Ta'wiz

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A ta'wiz. The black pouch contains a paper with duas written on them.

The ta'wiz, tawiz (Urdu: تعویز‎,[1] ), muska (Turkish) or taʿwīdh (Arabic: تعويذ‎‎) is an amulet or locket usually containing verses from the Quran or other "islamic" prayers and symbols. The Tawiz is worn by some Muslims, to protect them from evil.[2][3] As such it is intended to be an amulet. The word ta'wiz is also used to refer to other types of amulets. It may be a pendant, carvings on metal or even framed duas.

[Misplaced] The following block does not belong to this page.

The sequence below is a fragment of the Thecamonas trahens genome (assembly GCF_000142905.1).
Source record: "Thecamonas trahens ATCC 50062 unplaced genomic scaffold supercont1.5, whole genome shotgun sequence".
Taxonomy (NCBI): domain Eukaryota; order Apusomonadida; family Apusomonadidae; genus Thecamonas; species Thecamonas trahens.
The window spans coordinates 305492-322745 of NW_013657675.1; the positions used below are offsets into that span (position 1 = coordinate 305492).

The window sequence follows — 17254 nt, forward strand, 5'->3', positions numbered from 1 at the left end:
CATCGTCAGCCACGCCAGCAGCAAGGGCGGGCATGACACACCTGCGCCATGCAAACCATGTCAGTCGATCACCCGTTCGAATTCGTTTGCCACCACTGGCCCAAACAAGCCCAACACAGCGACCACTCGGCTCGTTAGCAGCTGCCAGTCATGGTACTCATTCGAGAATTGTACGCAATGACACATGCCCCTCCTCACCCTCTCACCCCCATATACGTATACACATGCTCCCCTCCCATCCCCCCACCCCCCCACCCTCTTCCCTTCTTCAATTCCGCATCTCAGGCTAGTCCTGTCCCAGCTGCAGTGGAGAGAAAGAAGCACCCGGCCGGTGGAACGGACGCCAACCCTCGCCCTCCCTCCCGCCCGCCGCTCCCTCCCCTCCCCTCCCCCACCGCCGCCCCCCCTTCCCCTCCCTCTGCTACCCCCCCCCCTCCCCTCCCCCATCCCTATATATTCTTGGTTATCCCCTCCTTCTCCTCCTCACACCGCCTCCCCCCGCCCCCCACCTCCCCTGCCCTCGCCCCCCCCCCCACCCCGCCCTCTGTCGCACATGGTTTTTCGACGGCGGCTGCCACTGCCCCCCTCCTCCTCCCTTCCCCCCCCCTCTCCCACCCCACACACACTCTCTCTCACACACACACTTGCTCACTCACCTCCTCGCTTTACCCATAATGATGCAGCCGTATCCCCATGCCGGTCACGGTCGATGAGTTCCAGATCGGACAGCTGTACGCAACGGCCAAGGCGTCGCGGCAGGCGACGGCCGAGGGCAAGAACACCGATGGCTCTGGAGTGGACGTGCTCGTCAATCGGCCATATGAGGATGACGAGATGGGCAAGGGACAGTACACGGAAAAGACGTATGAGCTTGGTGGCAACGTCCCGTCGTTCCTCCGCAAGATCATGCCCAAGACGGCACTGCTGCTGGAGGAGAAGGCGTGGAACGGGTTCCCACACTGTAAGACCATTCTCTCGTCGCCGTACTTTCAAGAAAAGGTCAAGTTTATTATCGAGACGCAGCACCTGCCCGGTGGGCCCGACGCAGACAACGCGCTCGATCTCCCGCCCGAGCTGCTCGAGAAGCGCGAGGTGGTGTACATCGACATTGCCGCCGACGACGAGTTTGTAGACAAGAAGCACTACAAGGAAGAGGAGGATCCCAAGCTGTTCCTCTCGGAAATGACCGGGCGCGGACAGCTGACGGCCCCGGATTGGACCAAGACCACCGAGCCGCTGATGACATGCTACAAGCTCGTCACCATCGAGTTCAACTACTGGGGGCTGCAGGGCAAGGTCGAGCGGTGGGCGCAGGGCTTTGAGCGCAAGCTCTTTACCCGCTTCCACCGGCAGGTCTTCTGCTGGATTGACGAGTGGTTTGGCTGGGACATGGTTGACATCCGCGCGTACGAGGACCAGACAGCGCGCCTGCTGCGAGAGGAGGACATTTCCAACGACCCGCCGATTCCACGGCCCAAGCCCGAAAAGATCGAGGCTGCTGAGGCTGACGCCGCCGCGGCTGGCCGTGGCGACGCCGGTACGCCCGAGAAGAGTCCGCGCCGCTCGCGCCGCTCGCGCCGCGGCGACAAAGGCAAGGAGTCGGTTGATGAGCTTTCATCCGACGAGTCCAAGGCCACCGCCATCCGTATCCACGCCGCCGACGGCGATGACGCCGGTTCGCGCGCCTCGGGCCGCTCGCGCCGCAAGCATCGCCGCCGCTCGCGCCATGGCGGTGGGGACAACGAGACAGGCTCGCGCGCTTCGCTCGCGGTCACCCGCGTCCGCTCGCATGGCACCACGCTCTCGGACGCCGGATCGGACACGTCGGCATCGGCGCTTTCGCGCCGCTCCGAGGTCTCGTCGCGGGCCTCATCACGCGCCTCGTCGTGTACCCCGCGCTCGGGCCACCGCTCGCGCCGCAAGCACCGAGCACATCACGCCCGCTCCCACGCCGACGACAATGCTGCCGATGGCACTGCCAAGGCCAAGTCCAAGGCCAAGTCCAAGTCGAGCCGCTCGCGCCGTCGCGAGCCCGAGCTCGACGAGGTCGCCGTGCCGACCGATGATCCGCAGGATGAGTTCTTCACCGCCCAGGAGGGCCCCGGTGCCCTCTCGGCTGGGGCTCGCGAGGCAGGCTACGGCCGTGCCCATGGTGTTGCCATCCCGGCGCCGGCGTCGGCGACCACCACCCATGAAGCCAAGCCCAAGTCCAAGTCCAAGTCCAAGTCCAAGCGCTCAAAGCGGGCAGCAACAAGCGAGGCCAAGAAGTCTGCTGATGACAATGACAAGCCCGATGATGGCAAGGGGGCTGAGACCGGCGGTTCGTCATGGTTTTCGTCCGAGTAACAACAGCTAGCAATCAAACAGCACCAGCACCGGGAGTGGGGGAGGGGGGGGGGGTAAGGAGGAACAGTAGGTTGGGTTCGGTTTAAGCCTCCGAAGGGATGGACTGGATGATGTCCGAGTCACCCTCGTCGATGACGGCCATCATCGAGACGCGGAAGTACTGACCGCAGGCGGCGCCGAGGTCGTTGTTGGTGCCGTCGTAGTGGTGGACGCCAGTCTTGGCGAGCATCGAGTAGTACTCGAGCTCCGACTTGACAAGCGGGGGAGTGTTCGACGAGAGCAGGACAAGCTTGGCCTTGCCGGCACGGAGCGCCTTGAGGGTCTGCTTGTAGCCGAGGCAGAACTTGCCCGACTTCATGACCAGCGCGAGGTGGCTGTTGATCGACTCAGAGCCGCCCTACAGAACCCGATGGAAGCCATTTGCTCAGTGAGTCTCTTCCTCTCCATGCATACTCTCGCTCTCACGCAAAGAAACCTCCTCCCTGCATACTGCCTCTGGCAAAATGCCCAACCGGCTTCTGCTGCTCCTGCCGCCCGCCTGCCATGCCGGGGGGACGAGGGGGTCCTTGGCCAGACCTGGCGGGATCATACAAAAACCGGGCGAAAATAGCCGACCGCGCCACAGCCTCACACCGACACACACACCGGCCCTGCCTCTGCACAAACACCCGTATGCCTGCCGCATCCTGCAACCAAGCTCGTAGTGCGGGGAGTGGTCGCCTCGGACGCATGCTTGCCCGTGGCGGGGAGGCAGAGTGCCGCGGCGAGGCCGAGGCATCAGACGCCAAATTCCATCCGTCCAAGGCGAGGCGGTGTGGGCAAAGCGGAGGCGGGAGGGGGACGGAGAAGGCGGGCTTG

Most ta'wiz are made up of a small paper with Quranic verses or prayers written on it, typically in ink or with saffron paste.

Etymology[edit]

The Urdu word ta'wiz comes from the Arabic.[4] The Arabic word taʿwīdh, meaning "amulet" or "charm" is formed from the verb ʿawwadha which means "to fortify someone with an amulet or incantation".[5]

See also[edit]

References[edit]

  1. ^ Also t'aweez, tabiz and other variant transliterations
  2. ^ "On the Permissibility of Writing Ta‘widhat" Trns. Zameelur Rahman May 1, 2010. Prepared by Deoband
  3. ^ Chishti, Hakim (1985). The Book of Sufi Healing. New York: Inner Traditions International. 
  4. ^ Moberley, A. N. (1907). "Amulets as agents in the prevention of disease in Bengal". In Asiatic Society of Bengal. Memoirs of the Asiatic Society of Bengal, Volume 1. Calcutta: The Asiatic Society. pp. 223–248.  page 224.
  5. ^ Hans Wehr's Dictionary of Modern Written Arabic page 768.